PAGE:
Risk factors for Alzheimer’s may appear early in life

Audrey Abella
17 Aug 2020

Risk factors for Alzheimer’s disease (AD) may be present as early as adolescence and young adulthood, data presented at AAIC 2020 have shown, highlighting the importance of addressing these factors early in the fight against AD and other dementias.

“By identifying, verifying, and acting to counter [these] risk factors that we can change, we may reduce new cases and eventually the total number of people with AD and other dementias,” said Alzheimer’s Association chief science officer Dr Maria Carrillo, in a press release.


CV risk factors

In the STAR* study, 714 African-Americans were evaluated to establish the correlation between late-life cognition and cardiovascular (CV) risk factors during adolescence and early to mid-adulthood. Of these, 165 were adolescents (ages 12–20) while the rest were adults (n=439 young [ages 21–34] and 110 older adults [ages 35–56]). [AAIC 2020, abstract 47974]

After adjusting for age, gender, education, and years since risk factors were measured in both age groups, worse cognition was associated with hypertension and diabetes (pooled β, –0.18 and –0.69, respectively). Hypercholesteremia was tied to worse cognition in adults (β, –0.22), but not adolescents (β, 0.02). Having ≥2 CV risk factors predicted worse cognition for both age groups (pooled β, –0.24).

“African-Americans develop CVD risk factors at younger ages compared with other racial/ethnic groups … [These] results suggest that CV risk as early as adolescence influence late-life brain health in African-Americans,” said study co-author Dr Kristen George from the University of California in Davis, California, US.


Obesity and dementia

Another study investigated the role of early-life BMI on the risk of AD. The team pooled body mass index (BMI) data of 5,104 older adults from the CHS** and Health ABC*** studies (mean age at enrolment 72.6 years, 56 percent female). BMI was summarized by time-weighted averages in early (ages 20–49), mid (ages 50–69), and late life (ages 70–89). [AAIC 2020, abstract 37958]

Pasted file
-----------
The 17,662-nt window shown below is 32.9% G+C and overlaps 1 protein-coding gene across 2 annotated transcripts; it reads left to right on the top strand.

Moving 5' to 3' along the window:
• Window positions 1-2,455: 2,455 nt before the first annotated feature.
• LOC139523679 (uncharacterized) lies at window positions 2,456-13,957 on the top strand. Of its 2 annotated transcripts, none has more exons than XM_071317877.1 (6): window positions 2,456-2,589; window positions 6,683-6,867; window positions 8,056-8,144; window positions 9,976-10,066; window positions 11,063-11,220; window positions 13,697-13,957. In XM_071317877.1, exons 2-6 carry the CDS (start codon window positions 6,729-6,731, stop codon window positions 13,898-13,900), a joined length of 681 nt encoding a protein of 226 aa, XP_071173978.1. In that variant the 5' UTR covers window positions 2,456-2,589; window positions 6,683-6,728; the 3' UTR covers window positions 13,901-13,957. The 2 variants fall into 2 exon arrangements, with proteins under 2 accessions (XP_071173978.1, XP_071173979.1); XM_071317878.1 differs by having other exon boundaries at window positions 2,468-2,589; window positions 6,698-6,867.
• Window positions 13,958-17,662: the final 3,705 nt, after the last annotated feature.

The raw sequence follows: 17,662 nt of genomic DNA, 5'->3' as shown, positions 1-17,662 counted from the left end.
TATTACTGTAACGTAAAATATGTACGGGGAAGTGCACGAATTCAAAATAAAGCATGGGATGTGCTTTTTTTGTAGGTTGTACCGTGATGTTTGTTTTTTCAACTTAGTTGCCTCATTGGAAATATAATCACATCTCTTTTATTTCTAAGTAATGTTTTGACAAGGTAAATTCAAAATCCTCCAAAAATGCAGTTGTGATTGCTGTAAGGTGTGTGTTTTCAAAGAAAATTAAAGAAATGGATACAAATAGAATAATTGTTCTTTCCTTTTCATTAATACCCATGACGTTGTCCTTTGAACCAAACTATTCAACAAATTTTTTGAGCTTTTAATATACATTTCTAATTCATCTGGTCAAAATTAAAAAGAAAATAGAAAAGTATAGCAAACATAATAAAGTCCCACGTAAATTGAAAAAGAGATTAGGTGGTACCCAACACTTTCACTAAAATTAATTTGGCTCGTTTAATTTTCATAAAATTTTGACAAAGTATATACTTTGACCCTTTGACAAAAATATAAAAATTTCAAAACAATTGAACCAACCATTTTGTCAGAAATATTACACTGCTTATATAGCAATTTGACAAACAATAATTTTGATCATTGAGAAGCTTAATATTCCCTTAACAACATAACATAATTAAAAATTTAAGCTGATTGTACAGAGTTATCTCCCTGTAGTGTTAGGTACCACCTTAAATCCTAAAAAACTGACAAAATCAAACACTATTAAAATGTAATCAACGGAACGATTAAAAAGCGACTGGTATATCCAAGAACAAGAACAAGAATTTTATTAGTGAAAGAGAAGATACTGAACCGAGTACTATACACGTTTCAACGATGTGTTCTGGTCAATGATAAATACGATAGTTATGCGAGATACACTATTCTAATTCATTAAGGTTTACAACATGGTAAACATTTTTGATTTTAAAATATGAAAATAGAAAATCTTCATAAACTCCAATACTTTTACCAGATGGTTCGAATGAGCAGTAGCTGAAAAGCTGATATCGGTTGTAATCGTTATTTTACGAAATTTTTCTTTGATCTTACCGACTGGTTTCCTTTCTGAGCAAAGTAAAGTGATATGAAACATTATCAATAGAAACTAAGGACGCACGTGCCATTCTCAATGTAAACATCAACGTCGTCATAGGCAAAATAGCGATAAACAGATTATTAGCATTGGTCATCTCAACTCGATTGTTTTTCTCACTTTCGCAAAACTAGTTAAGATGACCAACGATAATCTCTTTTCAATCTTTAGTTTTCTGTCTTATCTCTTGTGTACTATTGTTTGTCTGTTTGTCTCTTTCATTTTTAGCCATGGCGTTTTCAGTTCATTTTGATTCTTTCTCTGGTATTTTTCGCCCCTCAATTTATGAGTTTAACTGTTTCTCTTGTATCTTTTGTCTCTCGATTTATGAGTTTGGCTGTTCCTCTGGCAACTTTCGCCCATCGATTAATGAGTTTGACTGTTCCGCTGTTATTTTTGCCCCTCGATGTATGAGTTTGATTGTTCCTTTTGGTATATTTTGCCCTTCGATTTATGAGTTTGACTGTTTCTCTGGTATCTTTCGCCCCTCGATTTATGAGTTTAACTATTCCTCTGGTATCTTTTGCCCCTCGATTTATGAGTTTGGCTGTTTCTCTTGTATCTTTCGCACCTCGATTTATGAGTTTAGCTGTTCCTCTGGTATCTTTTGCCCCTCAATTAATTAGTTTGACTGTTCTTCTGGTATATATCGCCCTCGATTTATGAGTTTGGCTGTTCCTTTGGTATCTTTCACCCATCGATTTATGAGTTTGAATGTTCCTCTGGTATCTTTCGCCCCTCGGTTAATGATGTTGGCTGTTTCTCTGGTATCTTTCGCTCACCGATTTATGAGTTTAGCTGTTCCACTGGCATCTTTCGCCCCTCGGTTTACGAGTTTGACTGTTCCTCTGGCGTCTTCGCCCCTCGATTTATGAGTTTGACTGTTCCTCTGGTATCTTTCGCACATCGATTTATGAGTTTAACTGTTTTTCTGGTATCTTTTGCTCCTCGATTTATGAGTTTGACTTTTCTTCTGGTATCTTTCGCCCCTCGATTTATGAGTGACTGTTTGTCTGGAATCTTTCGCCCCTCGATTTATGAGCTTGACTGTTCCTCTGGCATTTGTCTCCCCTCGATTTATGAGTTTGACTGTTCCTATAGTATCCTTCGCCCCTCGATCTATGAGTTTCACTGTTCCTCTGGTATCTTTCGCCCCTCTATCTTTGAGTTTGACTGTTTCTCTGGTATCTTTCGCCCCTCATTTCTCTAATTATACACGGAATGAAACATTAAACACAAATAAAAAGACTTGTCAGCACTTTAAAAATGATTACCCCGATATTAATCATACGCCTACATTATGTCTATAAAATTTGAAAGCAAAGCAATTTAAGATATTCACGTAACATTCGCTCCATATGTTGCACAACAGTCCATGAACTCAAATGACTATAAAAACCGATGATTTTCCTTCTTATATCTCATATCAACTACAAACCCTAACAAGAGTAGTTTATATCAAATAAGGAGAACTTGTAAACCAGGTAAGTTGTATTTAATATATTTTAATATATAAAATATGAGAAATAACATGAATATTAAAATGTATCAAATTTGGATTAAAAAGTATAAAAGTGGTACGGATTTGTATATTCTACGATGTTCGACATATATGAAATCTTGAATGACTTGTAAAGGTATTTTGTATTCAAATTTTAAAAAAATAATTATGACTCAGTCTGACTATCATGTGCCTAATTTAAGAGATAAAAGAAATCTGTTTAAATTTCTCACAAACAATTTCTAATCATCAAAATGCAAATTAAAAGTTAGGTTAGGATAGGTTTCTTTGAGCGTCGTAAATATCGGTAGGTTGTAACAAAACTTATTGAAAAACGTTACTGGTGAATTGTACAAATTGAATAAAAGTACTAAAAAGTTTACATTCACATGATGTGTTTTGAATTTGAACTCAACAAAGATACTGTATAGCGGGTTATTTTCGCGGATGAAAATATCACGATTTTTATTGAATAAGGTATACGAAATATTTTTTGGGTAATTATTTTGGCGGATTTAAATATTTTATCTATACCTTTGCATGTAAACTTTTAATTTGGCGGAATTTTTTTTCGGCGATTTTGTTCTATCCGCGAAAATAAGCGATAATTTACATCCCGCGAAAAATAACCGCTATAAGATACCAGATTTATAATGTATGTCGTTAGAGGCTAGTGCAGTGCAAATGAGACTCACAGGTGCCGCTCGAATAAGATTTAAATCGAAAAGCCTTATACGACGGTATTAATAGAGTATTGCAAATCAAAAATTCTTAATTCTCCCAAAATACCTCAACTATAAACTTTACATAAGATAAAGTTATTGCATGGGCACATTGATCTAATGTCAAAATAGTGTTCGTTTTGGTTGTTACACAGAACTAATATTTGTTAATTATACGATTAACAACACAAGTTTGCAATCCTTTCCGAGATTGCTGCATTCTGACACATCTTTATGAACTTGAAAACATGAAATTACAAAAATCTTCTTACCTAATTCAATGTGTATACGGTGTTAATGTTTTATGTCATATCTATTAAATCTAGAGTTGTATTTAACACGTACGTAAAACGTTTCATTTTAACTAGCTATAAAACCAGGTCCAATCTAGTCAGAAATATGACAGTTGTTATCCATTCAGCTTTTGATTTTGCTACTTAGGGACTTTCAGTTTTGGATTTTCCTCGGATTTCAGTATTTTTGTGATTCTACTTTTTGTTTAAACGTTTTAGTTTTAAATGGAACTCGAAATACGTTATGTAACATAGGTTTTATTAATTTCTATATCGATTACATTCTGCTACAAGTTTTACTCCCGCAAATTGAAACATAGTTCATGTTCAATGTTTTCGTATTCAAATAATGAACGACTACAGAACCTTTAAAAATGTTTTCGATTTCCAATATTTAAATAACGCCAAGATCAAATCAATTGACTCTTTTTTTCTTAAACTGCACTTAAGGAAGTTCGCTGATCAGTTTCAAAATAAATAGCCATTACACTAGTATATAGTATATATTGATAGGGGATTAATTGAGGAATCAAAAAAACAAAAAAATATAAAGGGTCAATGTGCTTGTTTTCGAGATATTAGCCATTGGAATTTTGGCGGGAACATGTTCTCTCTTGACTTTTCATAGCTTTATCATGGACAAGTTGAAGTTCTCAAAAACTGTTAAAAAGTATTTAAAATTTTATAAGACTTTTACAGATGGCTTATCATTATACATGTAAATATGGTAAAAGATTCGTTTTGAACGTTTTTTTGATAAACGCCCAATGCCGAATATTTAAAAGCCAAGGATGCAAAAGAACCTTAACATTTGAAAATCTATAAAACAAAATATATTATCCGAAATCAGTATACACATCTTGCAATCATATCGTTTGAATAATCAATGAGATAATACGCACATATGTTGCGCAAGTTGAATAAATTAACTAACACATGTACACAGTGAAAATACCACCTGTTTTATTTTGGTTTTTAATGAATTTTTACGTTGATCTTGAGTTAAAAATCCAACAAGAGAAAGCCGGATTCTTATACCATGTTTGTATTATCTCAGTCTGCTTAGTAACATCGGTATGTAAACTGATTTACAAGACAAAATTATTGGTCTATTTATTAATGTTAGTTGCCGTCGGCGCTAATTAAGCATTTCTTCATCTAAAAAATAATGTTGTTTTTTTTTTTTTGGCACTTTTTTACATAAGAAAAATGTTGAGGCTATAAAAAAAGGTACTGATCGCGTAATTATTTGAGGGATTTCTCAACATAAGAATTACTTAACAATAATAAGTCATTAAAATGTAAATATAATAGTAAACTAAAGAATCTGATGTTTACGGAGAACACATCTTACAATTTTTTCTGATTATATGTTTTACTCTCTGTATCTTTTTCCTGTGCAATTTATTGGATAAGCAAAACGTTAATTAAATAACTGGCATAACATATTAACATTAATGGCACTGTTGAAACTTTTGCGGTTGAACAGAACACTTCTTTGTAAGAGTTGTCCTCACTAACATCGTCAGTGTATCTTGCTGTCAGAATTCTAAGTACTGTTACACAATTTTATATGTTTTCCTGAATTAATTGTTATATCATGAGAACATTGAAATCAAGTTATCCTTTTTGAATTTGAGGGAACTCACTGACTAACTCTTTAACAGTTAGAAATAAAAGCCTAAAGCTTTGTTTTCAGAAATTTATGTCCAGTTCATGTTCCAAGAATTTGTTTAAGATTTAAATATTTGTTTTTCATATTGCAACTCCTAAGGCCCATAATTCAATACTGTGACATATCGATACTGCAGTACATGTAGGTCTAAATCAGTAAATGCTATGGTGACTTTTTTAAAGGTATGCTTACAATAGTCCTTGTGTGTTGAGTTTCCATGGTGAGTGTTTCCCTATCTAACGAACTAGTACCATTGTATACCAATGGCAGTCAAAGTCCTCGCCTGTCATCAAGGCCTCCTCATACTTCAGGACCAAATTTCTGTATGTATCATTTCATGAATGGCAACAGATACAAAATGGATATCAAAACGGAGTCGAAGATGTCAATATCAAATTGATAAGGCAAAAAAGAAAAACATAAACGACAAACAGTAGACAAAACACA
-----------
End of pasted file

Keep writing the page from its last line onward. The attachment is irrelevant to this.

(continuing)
After adjusting for mid- and late-life BMI in women, dementia risk increased with higher early-life BMI (odds ratios [ORs], 1.8 [overweight] and 2.5 [obese]) vs those with normal BMI.

In men, after adjusting for late-life BMI, dementia risk increased among those who were obese in early life (OR, 2.5), and among those who were overweight (OR, 1.5) and obese (OR, 2.0) in midlife.

“Our study is the first to report heightened dementia risk with higher early-life BMI, for both women and men,” said study co-author Dr Adina Zeki Al Hazzouri from Columbia University in New York City, New York, US.


It pays to start early

Taken together, these findings imply that the periods of adolescence and young adulthood may be a starting point for poor brain health. As such, investigators of both trials concurred in underpinning the importance of promoting healthy lifestyles early on in life to mitigate the potential deleterious impact of the above-noted health risk factors to the brain in later life.

“[These studies are] important in addressing health inequities and providing resources that could make a positive impact on a person’s life … These new reports … show that it’s never too early, or too late, to take action to protect your memory and thinking abilities,” said Carrillo.

The Alzheimer’s Association is leading the US POINTER# trial to determine if lifestyle interventions simultaneously targeting several risk factors have a protective effect against cognitive decline in older individuals.


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